George Orwell 3.0

The Architecture of Consent

In his iconic novel, '1984', George Orwell warned that powerful special interests would one day use ubiquitous surveillance to manipulate and exploit human behaviour.

He was off by a few years.

Then came George Orwell 2.0.

When the US secret service tried to deprive Barrack Obama of his private citizen's cell phone, they retreated, not because the President overruled them, but because they were themselves astonished to discover that, properly configured, a Blackberry was indeed immune to eavesdropping.

At this stage, long before Bradley Manning and Edward Snowden, politically and technically savvy people began putting their private records into encrypted envelopes before entrusting them to any electronic or digital communication service.  

The first counter tremors to this trend appeared when the government of India threatened to expel Blackberry from all of South East Asia precisely because their voice and messenger services were too secure. Blackberry Messenger was a private fortress that even state-sponsored crackers couldn't hack. Ironically, that's when telecommunications managers the world over began insisting that only Blackberries would be allowed inside corporate firewalls. Inexpensive eye candy from Nokia and Samsung were to be left at home.

Then, during the night of May 9, 2011, Microsoft Corporation bought Skype for $8.5 Billion. Cash. The world wondered why. When China subsequently threatened to expel Google and Twitter unless they provided back doors to their customer accounts, we had our answer.

George Orwell 2.03 had arrived and the majority of ordinary citizens suddenly understood that the 'smart' in smart phones referred to what these devices could now reveal about us, not what they could do for us.

In a single historical nanosecond, the veil was rent.

The forces of Orwellianism had blown their cover. They couldn't keep their activities secret much longer. They began to prepare a coup de grace the audacity and subtlety of which would amaze even the most dire adventists of George Orwell 3.0.

The Sanhedrin itself encouraged a wave of crypto-mathematical baptists crying in the righteous wilderness, whom they briefly condemned as Manningian and Snowdenean heretics, all the while secretly welcoming this diversion to camouflage their final thrust.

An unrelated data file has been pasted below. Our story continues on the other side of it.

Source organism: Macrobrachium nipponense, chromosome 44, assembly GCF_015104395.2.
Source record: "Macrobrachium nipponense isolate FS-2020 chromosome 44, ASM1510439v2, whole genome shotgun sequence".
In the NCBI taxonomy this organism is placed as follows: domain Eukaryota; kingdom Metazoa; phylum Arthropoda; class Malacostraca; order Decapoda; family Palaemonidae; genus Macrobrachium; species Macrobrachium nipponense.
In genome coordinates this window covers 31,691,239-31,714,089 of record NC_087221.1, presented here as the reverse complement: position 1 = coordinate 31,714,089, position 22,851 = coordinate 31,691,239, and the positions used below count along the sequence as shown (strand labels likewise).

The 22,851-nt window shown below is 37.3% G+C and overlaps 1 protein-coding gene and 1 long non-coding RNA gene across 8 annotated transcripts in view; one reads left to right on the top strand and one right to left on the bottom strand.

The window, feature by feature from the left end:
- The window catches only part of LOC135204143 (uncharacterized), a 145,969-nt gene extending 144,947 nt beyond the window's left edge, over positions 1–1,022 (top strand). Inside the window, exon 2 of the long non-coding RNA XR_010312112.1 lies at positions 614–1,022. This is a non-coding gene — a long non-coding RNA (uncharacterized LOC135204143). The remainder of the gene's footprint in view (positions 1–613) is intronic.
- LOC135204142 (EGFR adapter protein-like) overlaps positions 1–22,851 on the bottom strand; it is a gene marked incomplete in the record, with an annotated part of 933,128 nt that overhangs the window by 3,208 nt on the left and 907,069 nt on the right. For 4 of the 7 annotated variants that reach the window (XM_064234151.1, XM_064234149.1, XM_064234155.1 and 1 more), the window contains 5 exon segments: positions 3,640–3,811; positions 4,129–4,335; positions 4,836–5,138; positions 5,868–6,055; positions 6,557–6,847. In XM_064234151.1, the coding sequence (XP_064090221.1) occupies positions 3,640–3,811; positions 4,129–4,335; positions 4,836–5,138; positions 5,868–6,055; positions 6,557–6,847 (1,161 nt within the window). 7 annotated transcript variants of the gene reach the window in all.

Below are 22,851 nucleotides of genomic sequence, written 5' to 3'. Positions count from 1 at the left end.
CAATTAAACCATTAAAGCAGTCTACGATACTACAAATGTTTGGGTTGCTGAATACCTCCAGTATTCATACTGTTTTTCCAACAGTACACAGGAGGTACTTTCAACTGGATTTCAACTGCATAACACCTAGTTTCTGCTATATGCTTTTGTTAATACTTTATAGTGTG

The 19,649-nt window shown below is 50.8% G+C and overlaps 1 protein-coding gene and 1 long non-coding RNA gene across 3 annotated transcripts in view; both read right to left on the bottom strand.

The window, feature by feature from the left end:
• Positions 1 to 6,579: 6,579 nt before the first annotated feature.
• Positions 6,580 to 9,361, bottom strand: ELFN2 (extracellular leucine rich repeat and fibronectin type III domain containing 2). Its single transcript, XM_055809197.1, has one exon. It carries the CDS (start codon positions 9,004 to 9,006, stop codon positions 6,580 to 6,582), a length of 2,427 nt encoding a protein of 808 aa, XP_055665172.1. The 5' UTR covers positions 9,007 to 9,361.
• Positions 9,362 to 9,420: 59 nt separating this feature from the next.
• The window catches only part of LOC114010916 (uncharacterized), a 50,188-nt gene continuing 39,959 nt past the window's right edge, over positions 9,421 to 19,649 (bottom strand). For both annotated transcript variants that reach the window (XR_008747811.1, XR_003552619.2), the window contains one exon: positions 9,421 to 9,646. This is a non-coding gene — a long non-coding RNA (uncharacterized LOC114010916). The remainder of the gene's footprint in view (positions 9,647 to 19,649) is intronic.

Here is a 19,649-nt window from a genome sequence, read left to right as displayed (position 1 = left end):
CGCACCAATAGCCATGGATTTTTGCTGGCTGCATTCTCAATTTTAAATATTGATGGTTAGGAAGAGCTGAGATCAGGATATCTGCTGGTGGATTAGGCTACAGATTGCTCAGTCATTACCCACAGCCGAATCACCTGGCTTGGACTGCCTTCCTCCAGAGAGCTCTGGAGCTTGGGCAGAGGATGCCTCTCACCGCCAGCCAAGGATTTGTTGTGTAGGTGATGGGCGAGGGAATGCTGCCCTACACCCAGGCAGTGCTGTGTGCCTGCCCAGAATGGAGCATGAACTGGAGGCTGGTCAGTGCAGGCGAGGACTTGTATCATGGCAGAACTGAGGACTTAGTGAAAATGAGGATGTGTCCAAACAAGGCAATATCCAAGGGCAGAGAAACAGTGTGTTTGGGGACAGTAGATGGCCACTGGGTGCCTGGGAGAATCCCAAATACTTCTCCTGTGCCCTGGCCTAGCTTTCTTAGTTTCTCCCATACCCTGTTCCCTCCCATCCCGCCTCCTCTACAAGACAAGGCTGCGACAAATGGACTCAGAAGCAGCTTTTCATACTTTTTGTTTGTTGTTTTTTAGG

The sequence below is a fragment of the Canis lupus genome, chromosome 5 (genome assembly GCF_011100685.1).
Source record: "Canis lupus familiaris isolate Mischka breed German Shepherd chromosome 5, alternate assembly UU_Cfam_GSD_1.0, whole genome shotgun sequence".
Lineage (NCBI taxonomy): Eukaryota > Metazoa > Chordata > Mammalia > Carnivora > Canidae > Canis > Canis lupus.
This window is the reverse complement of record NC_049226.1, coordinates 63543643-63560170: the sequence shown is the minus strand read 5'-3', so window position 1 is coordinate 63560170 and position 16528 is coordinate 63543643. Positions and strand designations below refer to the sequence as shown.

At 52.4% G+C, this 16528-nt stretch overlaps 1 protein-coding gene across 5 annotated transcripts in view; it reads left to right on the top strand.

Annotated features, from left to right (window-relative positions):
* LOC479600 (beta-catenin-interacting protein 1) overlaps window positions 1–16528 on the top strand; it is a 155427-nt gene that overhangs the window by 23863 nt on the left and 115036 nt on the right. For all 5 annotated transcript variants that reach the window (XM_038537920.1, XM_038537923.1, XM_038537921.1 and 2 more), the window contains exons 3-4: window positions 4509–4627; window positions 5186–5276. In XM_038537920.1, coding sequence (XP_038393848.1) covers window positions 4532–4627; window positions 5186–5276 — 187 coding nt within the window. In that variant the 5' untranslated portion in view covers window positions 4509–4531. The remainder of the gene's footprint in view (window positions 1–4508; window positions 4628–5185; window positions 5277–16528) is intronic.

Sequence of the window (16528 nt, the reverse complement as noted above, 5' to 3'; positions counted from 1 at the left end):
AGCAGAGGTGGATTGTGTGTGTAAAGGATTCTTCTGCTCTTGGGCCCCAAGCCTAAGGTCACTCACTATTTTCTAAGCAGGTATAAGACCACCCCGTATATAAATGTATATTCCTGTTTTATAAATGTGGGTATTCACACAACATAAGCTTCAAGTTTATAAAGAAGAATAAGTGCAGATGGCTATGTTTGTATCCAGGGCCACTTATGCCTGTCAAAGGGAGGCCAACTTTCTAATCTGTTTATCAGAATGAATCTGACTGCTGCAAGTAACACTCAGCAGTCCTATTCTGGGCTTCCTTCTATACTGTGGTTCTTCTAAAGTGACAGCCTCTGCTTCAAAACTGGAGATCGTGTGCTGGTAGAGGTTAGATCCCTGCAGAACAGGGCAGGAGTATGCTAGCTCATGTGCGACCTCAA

During the otherwise quiet Autumn of the year 2016 ME, with the world attending to the bread and circus distractions of outgoing President Obama's last minute pardon of Manning and Snowden, a signal advertisement slipped into view, hiding in plain sight.

It was the last mile in the long Orwellian journey.

The immense satellite and sub-oceanic fibre optic networks that link continents and countries were already in place;  national grids linked metropolitan areas; even the few remaining meters linking each house within neighbourhoods had all been upgraded.

All that remained was to start monitoring each individual room within those houses.

Rogers Advertisement:  "Knowing with certainty that your kids are safe when you're not there is what Smart Home Monitoring is all about. Unlike traditional security systems, you know instantly what's happening at home using your smart phone. You can actually see your kids come in the door! Thanks to our dual cable and wireless networks, this is a security system whose reliability you never have to worry about. Get peace of mind knowing your kids are safe."

(Embedded assumption:  Home Monitoring is all about surveillance. Using your smart phone to access your home. Through NSA and PRISM-susceptible networks, you and your kids will now be monitored in house, with your consent, and, talk about audacity, at your expense!)

The brilliance of Homeland Orwellian Preemptive Excision 3.0 is that it assumes Main Street will  'choose' the final implementation of uber-surveillance believing it protects their latchkey-offspring. 

That's George Orwell 3.0.  Universal penetration.  Acquiescence, access and acquisition.  

"And on the seventh day the NSA rested.  And its PRISM control rooms saw to it that we were good."

The audacity of H.O.P.E. indeed!

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PS:  If you doubt the intent,  I suggest you review the associated budget numbers.